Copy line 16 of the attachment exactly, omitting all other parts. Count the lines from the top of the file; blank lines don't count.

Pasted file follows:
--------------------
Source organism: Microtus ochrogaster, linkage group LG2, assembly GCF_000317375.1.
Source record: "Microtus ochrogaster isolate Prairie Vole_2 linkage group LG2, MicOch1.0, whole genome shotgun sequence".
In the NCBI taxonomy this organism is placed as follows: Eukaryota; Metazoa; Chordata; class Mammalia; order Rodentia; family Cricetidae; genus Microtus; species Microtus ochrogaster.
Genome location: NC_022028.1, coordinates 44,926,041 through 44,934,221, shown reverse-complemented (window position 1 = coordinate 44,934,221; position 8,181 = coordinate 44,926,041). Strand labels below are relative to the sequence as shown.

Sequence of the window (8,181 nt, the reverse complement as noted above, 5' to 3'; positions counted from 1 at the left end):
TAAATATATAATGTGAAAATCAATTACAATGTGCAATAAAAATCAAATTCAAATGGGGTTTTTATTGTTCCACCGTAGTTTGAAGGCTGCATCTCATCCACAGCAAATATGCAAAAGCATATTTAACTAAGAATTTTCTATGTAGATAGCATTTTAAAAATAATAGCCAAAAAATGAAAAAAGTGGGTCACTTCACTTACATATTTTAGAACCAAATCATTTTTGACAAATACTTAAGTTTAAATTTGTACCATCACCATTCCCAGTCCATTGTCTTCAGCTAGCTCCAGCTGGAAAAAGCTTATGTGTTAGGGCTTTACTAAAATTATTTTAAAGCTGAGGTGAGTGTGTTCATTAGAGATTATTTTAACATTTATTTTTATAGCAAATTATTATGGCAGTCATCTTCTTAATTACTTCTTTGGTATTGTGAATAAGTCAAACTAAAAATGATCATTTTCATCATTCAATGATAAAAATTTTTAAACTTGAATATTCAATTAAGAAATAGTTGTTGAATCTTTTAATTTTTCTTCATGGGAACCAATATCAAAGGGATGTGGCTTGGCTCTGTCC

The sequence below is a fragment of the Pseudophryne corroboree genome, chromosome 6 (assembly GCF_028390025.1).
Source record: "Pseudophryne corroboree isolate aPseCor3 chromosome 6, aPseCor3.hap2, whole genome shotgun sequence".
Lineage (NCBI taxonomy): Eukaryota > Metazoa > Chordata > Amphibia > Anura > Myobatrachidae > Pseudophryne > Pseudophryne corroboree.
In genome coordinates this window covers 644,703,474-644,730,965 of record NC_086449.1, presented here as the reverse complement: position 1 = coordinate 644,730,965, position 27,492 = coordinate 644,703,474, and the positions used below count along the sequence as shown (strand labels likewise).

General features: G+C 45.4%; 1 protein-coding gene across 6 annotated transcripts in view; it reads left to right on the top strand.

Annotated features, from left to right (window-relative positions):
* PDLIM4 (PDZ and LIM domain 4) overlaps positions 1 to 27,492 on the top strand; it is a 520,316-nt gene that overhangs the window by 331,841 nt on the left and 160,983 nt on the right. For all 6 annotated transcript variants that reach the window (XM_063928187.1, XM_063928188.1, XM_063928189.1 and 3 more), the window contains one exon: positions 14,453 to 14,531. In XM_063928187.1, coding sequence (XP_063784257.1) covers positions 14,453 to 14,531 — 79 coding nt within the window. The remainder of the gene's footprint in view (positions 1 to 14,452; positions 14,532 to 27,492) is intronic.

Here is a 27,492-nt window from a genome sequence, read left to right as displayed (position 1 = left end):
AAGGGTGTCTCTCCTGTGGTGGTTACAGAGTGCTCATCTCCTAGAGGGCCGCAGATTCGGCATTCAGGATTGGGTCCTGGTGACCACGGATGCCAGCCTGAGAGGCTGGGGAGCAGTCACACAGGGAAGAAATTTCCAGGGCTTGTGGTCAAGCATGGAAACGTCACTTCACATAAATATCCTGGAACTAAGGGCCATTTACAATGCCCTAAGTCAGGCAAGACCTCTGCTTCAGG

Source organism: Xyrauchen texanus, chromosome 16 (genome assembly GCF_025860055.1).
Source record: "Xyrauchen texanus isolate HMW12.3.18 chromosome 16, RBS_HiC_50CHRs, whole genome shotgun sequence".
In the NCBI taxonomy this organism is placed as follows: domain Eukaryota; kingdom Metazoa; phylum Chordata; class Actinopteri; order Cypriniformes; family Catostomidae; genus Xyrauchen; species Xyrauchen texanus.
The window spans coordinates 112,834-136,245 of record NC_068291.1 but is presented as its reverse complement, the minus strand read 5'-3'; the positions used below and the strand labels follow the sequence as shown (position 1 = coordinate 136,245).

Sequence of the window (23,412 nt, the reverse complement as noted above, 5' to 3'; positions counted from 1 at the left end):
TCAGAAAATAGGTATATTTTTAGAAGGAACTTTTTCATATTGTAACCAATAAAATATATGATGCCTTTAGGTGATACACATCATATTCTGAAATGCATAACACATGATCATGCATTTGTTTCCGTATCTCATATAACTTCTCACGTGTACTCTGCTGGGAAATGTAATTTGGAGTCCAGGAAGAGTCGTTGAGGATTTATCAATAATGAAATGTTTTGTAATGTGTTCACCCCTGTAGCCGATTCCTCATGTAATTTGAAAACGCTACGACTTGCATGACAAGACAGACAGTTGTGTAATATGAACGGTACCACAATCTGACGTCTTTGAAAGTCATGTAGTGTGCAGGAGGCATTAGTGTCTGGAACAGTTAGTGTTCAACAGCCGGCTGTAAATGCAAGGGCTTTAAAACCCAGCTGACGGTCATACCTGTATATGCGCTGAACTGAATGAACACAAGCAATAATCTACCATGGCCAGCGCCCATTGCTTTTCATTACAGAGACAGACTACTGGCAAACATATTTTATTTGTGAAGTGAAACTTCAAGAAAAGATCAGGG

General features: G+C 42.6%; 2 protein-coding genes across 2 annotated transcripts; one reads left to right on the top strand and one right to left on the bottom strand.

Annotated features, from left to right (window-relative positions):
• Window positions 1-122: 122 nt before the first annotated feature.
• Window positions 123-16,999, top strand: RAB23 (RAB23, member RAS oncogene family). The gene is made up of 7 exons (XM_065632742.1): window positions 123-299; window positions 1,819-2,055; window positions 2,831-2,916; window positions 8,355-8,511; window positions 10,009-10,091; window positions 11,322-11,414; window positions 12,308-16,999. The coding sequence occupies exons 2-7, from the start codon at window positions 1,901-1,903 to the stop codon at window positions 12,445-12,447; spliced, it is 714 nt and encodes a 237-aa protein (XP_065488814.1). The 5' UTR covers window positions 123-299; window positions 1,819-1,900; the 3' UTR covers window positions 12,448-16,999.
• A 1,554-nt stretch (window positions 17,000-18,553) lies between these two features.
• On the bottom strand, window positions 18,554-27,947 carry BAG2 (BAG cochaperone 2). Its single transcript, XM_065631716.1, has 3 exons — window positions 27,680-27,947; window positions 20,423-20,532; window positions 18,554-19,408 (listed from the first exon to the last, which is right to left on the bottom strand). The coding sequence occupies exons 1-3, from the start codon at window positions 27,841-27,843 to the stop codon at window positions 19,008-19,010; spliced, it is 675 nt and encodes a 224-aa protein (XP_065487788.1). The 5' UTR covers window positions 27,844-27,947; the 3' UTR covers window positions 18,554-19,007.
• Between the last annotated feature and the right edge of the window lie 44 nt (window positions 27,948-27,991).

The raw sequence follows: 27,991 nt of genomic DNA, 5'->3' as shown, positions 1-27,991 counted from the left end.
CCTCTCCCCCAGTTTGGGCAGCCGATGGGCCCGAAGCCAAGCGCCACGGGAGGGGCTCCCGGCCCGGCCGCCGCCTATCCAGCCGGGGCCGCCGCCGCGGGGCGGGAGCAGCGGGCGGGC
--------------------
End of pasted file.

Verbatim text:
Source organism: Xyrauchen texanus, chromosome 16 (genome assembly GCF_025860055.1).